One of the more stylistic choices that Ovid made was not to evenly divide his cycles between books, e.g. the Athenian Cycle begins midway through Book 6 and does not end until Book 9. Sometimes even individual myths themselves will carry over between the books: for instance, the Phaëthon story begins at the end of Book 1 and continues until the middle of Book 2. Therefore, when examining the importance and placing of the Echo and Narcissus myth in a larger context, we must look through three different frames: its place in Book 3, next its place in the larger Theban Cycle, and finally its place in the Metamorphoses as a whole.
Echo and Narcissus’ link to the Theban Cycle is rather tenuous: neither of them are from Thebes or directly related to any of the other Thebans mentioned in the Theban Cycle. Instead, their link is through Tiresias, for Narcissus’ mother Liriope was the first to call upon Tiresias’ skills of prophecy. The story of Tiresias’ transformation into a woman, ending in his receiving the gift of prophecy, is told directly before the Echo and Narcissus myth.
Nevertheless, the connection between the Echo and Narcissus myth and the rest of Book 3 is quite clear: Echo and Narcissus, like the rest of the mortals in Book 3, experience divine retribution after offending the gods in some way. Like Actaeon is punished by Diana after he interrupts her bathing, Echo is stripped of everything but her voice after helping her fellow nymphs escape detection from Juno. While it is not a god that Narcissus offends, merely another mortal man whom he refuses to take as a lover, it is Nemesis, the goddess of divine punishment, who enacts vengeance on Narcissus.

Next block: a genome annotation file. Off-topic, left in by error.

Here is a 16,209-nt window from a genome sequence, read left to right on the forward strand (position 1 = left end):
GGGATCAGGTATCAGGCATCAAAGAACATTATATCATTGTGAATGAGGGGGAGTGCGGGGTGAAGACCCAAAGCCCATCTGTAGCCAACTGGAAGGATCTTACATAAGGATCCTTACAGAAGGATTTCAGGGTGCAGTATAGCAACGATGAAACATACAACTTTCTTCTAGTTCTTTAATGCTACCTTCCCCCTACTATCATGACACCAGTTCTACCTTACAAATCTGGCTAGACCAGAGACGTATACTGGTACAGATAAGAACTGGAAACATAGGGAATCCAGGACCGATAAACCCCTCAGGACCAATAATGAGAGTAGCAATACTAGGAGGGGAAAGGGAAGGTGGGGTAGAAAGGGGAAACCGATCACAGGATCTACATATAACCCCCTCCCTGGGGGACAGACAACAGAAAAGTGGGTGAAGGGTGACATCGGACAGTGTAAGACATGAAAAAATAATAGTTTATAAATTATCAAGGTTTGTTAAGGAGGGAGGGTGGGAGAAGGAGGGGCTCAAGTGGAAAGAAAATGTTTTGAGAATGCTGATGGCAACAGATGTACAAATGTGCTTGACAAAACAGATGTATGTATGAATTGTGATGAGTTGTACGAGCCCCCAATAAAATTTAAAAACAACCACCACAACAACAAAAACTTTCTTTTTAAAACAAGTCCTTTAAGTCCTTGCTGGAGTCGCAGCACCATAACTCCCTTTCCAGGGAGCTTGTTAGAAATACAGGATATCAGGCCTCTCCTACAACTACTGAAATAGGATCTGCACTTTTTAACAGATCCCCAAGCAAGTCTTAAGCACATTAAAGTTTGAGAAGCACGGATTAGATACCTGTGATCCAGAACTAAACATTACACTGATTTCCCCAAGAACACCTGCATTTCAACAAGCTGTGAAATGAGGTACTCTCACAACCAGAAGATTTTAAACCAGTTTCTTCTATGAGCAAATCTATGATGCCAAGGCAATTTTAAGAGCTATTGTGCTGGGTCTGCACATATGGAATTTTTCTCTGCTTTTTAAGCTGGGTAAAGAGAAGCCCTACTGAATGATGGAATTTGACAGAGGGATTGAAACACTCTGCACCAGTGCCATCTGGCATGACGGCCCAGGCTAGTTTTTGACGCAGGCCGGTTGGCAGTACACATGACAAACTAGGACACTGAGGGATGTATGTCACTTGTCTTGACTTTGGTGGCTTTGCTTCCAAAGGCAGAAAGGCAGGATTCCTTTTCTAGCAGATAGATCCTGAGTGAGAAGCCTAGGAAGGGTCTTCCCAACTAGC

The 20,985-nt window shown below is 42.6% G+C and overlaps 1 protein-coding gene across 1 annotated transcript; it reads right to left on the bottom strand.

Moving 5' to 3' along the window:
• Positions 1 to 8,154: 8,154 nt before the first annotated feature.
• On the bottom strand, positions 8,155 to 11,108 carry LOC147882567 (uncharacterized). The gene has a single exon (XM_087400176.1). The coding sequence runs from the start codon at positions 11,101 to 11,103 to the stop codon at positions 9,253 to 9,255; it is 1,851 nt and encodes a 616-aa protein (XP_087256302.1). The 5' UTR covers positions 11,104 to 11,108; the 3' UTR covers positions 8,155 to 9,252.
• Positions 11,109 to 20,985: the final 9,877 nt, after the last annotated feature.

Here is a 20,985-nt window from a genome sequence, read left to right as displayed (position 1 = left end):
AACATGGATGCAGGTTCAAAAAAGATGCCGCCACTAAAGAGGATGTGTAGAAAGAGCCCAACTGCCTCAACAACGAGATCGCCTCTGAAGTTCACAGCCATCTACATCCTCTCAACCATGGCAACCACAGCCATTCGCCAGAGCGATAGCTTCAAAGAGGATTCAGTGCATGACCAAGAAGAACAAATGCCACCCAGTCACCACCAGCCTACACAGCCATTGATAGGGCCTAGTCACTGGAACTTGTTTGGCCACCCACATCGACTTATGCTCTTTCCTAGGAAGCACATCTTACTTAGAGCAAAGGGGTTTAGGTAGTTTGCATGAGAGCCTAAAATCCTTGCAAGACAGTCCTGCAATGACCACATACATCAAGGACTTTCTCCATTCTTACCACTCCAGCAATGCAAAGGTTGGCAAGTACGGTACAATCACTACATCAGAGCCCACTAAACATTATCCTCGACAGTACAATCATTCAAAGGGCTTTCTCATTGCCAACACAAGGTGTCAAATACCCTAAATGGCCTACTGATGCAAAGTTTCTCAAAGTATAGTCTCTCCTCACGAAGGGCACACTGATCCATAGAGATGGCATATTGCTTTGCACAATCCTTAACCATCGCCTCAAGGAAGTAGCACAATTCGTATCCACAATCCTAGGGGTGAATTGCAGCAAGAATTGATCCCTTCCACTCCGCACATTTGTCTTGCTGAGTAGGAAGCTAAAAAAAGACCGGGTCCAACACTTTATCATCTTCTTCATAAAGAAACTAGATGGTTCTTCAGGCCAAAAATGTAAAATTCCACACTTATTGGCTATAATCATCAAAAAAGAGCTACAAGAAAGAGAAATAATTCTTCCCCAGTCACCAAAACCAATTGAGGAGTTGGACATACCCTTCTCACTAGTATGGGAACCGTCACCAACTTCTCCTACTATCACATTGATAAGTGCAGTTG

It is also interesting to note that Book 3 is as much about the mortals being the instruments of their own punishment as the divine retribution itself. Though Diana turns him into a deer, Actaeon is killed by his own hounds; though Juno put the idea in Semele’s head, it is at Semele’s own request that Jupiter shows her his true form which will incinerate her; and though Bacchus stirs up his worshippers against Pentheus, it is his own mother who tears Pentheus’ head from his shoulders. Likewise, Narcissus falls in love with his own reflection, and it is by pining for himself that he wastes away. In all these cases, it is something that the victims hold dear that is the instrument of their deaths, and the gods themselves do not inflict the punishment themselves.
Unsurprisingly, the place of this myth in the Metamorphoses as a whole is harder to define, given that there is no underlying arc for all fifteen books other than the fact that every story includes a transformation of some kind. But the Echo and Narcissus myth does give Ovid the chance to put a new spin on some of his favourite themes. Ovid is fascinated by love, be it unrequited, forbidden, or never meant to be; here, he gives both Echo and Narcissus’ perspectives on unrequited love and hints at the potential dangers of spurning a lover. He also seems to like stories where the punishment fits the crime or is particularly ironic: it is Echo’s voice that displeases Juno, so Juno takes away everything but her voice, while simultaneously stripping her voice of any power and autonomy. Narcissus’ situation is ironic because he attracts everyone, but is only attracted to himself, the one being that he cannot have. In the end, he wastes away rather than live in a world where he is denied himself. In addition to the idea of divine retribution, Ovid also plays with the theme of mortal daring, for it is by vexing Juno and rejecting nymphs that lead Echo and Narcissus to their respective punishments. These themes, and others, Ovid explores throughout the Metamorphoses, doing his best to uncover every possible scenario for each trope.